The Role of Institutional and Market Forces in Divergent Organizational Change
D'Aunno, Thomas, Succi, Melissa, Alexander, Jeffrey A., Administrative Science Quarterly
This paper focuses on a radical change, in which organizations abandon an institutionalized template for arranging their core activities, that is likely to occur in organizational fields that have strong, local market forces and strong but heterogeneous institutional forces. We examine the role of market forces and heterogeneous institutional elements in promoting divergent change in core activities among all U.S. rural hospitals from 1984 to 1991. Results support the view that divergent change depends on both market forces (proximity to competitors, disadvantages in service mix) and institutional forces (state regulation, ownership and governance norms, and mimicry of models of divergent change). [*]
Organizations often arrange their core activities according to accepted models, or templates, in their field. These templates are patterns for arranging organizational behavior that specify organizational structure and goals and reflect a distinct set of beliefs and values. Accounting and law firms, for example, have traditionally used templates that emphasized individual autonomy and equality among peers, what Greenwood and Hinings (1993, 1996) termed a professional partnership model. Some templates are so repetitive and enduring across an entire organizational field that actors take it for granted that this pattern is the right way to organize (Oliver, 1992). Yet organizations do abandon such templates, diverging from accepted models in their field. What causes them to abandon an institutionalized template for arranging their core activities and replace this template with a substantially different one?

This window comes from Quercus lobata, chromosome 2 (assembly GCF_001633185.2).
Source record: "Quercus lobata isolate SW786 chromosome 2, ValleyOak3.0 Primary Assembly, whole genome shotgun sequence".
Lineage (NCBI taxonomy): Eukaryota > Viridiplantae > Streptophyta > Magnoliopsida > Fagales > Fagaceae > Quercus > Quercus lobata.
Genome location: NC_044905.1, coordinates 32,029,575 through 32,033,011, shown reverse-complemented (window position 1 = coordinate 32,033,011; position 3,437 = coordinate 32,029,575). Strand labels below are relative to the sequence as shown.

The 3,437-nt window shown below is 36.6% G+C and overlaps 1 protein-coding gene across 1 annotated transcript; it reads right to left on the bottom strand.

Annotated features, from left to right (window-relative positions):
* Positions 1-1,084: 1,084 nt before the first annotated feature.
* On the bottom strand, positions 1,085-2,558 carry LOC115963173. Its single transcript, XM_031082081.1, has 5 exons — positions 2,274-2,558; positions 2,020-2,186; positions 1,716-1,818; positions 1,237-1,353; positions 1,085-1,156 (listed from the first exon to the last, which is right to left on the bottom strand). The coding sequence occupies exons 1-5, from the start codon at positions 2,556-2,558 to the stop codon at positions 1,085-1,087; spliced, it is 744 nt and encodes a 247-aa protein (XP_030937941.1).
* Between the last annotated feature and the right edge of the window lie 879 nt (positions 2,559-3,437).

Understanding the causes of such divergent organizational change is important both for understanding the change itself and for advancing neo-institutional theory. Until relatively recently, theory and research have focused on examining the successful reproduction and diffusion of organizational forms and practices (DiMaggio and Powell, 1991; Oliver, 1992; Scott, 1995). It is not yet clear how the theory can be extended to account for divergent organizational change (Greenwood and Hinings, 1996; Kraatz and Zajac, 1996; Kraatz and Moore, 1998). Further, examining such change would help to link the "old" and "new" institutional theories (Greenwood and Hinings, 1996; Selznick, 1996; Hirsch and Lounsbury, 1997). This is so because divergent change involves both a transformation in organizational goals, a focus of the original institutional school, and a transformation in widely held beliefs and norms, a focus of neo-institutional research (e.g., Zald and Denton, 1963; DiMaggio and Powell, 1991).
Though theorists have proposed several explanations for divergent organizational change (e.g., DiMaggio, 1988; Oliver, 1992; Thornton, 1995), recent conceptual papers (Greenwood and Hinings, 1996), case studies (Leblebici et al., 1991), and a few large-scale empirical studies (Davis, Diekmann, and Tinsley, 1994; Kraatz and Zajac, 1996) have emphasized the importance of both market competition and institutional factors in causing such change. Kraatz and Zajac (1996) found that local market forces (e.g., consumer demand) prompted divergent changes in curricula among U.S. liberal arts colleges (e.g., offering business degrees). In contrast, results from Davis, Diekmann, and Tinsley (1994) suggested that institutional factors caused decreased use of the conglomerate form of organization in the 1980s--the very idea of this form was no longer legitimate. One explanation for these inconsistent results is that there are varying market and institutional conditions under which divergent organizational change occurs. Ea rlier conceptual and later empirical work in neo-institutional theory (e.g., Scott and Meyer, 1983; Dacin, 1997) has emphasized that organizational fields vary in both the relative strength and heterogeneity of institutional and market pressures they hold for organizations. Thus, prior studies may yield different explanations for divergent organizational change because they examined organizational fields that differ in the kinds of market and institutional forces that affect them. …